I wish I had a clean house, smiling children, a two-course dinner on the table, plenty of time to myself, my hair styled and inner peace. Meanwhile, most of all, I only have one thing at a time. Sound familiar?
Or the smiling children who freely scatter their toys around the house, or the floor as clean as a tear and the children I follow step by step. To get bored, I ask you to play with just one toy, and then put it back in place. It’s the only way to keep the kids in the House. It’s a total abstraction to me, because the house is not a museum or a kindergarten. It’s either a complicated dinner with dessert or my inner peace that disappears when I start cooking.
Maybe it’s my bad organization.
Maybe there are moms who get up an hour before the kids, which is probably about 5. They drink coffee in peace, take a shower without curious eyes from behind the door. They get their hair done, they get full make-up. They prepare an elaborate breakfast and wait smiling for their children and husband to wake up. They do the laundry on their own, one a week, and it stacks up in the closet as soon as it’s dried. Their children don’t get dirty.
They play with their children all day with a smile, and when they fall asleep they do murderous workouts for a fit silhouette. Meanwhile, without any effort, they cook a two-course dinner, with dessert, of course. After dinner, it’s time for education.
Chinese phishing for 8 months, and finally reading by Doman method. Their children, of course, are sitting around listening. Meanwhile, they bake sourdough bread for their neighbour, too, because she doesn’t have time. They don’t actually have to clean up because the house is always tidy. When the children sleep alone in their rooms in the evening, they have time to themselves. But they prefer to sew the baby’s Slipper bag and embroidered his name. They get a great night’s sleep because their children sleep all night.
How do they do that?
Those who fell asleep on the floor by the baby’s cot, in leggings with traces of yesterday’s tomato. They wake up at 11pm, go to the bathroom and are unable to get through the poop (laundry, thankfully). They look at their grey and creased face, at the smudged mascara under the eyelid they managed to paint yesterday. They change, without a shower, into pyjamas and go to bed. In fact, they fall on their face. At night, parents wake up because their leg hurts or their soul hurts.
Wake up later today, hopefully not at 5.30 like yesterday. Coffee, coffee! Kingdom for a cup of coffee or even a bucket! The children, of course, are already hungry, even though it’s the middle of the night.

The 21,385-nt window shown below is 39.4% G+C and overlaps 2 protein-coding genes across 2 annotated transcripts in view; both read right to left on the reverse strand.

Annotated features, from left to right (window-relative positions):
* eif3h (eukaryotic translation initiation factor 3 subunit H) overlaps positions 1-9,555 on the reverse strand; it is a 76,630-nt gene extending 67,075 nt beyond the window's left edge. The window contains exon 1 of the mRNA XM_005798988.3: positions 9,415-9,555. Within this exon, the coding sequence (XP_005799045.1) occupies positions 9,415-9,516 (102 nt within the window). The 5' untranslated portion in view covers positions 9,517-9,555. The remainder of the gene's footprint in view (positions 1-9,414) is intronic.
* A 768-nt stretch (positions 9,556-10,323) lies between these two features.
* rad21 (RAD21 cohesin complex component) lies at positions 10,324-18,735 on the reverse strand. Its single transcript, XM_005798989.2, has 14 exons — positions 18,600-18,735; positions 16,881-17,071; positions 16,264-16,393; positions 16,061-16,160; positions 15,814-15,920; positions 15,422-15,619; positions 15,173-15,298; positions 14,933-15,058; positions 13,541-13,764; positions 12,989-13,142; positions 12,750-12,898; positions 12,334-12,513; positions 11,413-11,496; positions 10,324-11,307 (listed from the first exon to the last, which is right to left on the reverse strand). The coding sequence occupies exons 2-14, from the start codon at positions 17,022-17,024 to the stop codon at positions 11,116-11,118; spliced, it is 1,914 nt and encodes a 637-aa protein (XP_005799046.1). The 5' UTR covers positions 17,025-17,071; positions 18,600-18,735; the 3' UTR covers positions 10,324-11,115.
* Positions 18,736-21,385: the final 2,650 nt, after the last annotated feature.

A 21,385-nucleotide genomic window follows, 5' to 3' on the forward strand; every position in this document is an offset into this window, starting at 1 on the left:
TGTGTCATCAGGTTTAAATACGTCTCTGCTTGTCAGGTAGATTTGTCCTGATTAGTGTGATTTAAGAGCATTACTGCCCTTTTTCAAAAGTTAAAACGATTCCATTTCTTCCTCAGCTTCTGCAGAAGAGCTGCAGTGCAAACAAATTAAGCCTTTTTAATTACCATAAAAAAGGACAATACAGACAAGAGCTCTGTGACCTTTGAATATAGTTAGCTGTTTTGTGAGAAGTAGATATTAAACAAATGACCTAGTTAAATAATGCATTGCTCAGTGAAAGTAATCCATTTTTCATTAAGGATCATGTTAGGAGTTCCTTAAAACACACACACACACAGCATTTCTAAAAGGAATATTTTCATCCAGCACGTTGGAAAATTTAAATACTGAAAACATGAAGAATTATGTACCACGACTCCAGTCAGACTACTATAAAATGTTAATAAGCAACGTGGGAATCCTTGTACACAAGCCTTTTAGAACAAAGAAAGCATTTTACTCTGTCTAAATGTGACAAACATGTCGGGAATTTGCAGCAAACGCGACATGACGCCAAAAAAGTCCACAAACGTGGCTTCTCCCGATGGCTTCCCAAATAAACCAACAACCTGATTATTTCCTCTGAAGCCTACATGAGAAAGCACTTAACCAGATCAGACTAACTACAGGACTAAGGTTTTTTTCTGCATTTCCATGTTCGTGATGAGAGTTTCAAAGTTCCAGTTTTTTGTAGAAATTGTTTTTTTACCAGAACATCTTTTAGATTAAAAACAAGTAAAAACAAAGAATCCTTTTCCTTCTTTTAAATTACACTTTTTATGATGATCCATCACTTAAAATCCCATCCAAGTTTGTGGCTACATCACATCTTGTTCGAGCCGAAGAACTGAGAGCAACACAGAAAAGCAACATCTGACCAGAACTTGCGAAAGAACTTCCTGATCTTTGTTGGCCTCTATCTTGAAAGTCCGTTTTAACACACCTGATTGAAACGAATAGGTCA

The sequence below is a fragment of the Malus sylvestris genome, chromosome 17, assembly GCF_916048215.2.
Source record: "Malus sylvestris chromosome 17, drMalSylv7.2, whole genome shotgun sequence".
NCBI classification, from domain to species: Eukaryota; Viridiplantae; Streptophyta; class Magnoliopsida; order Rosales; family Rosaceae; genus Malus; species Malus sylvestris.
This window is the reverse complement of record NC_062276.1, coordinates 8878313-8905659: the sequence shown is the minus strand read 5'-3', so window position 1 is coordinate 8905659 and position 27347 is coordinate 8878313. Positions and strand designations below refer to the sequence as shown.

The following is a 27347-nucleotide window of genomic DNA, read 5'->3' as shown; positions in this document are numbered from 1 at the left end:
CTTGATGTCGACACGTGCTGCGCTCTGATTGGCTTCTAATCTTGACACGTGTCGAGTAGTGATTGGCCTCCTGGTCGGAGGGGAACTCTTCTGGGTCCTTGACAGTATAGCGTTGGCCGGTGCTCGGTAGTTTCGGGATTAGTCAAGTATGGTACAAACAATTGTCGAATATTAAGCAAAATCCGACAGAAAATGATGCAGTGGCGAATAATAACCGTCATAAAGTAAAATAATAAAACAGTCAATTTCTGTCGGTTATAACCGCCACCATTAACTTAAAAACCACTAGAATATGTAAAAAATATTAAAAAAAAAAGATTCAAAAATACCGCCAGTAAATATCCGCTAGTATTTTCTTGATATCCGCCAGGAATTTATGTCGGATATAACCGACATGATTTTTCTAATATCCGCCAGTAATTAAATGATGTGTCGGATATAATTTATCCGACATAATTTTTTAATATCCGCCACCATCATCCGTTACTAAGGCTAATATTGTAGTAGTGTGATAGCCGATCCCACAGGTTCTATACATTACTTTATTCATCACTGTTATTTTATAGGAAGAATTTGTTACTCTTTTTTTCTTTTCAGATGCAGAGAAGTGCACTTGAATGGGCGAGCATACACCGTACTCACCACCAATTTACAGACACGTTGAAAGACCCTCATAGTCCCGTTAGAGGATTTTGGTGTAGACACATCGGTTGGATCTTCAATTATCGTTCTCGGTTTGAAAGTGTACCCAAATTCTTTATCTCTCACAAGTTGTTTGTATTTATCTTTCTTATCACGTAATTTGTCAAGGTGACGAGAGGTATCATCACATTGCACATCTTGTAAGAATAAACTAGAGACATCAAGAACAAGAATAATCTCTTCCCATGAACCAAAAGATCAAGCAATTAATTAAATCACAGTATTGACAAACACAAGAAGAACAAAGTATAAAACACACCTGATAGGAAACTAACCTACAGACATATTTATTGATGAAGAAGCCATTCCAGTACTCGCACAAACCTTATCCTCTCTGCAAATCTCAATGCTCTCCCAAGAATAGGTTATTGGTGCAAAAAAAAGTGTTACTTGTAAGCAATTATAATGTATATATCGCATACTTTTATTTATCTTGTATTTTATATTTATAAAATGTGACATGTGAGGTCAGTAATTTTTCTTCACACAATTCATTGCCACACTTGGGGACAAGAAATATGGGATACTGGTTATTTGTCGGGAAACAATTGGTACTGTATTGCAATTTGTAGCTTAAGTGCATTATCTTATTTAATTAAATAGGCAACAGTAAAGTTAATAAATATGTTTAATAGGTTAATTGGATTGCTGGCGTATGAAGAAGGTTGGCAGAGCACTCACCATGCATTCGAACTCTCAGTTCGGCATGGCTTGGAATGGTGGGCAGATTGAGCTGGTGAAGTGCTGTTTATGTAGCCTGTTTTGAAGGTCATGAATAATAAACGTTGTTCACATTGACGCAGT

They pour sugar and cow’s milk on top of them. Poop’s on his way. They read books, play with Lego, animate the company for three hours, look at the watch, and it turns out 15 minutes have passed. Hour 5 minutes 30, How long till 8: 00? Tired, drooled, gilded, sometimes even scratched.
Dressed in sweatpants, gaiters and shapeless maternity blouses, they sit on carpets with battered crisps and struggle to survive. They are reminded of the shower around 12pm, but unfortunately they don’t have that option. Sometimes they think they can’t do it anymore, that they’re going to run away. They clench their teeth and fall asleep on the floor next to the baby’s crib. There are days where if someone offered them a desk job 12 hours a day they would go. They would go to rest. Tomorrow will be better, and maybe it won’t be.
Why are you so tired?
They ask others who have been awake for six years. They roll their eyes and see their children, who have taken care of themselves in the room for a while. They go to turn on the magic wake-up button that says “coffee.” They have a few minutes to get on with their lives, and by the way, they’ve already got time to read one “kitty cat.” They make a quick but nutritious breakfast. Meanwhile, they wipe the spilt water in which the younger child has already dipped his chubby hand.
The kids eat a little, scatter a little on the floor. They wipe the table with one hand and put the porridge on a spoon with the other. They take a quick shower accompanied by curious eyes. Instead of humming their favourite tunes they sing while sitting in the bath: “Head and shoulders, knees and toes” or even “happy birthday.” All for not getting on the toilet and playing with the brush next to it. A quick combing of hair into a blanket on the top of your head, after which you get to know all the mothers and you can start the day. Laundry x 3 in the obligatory assist.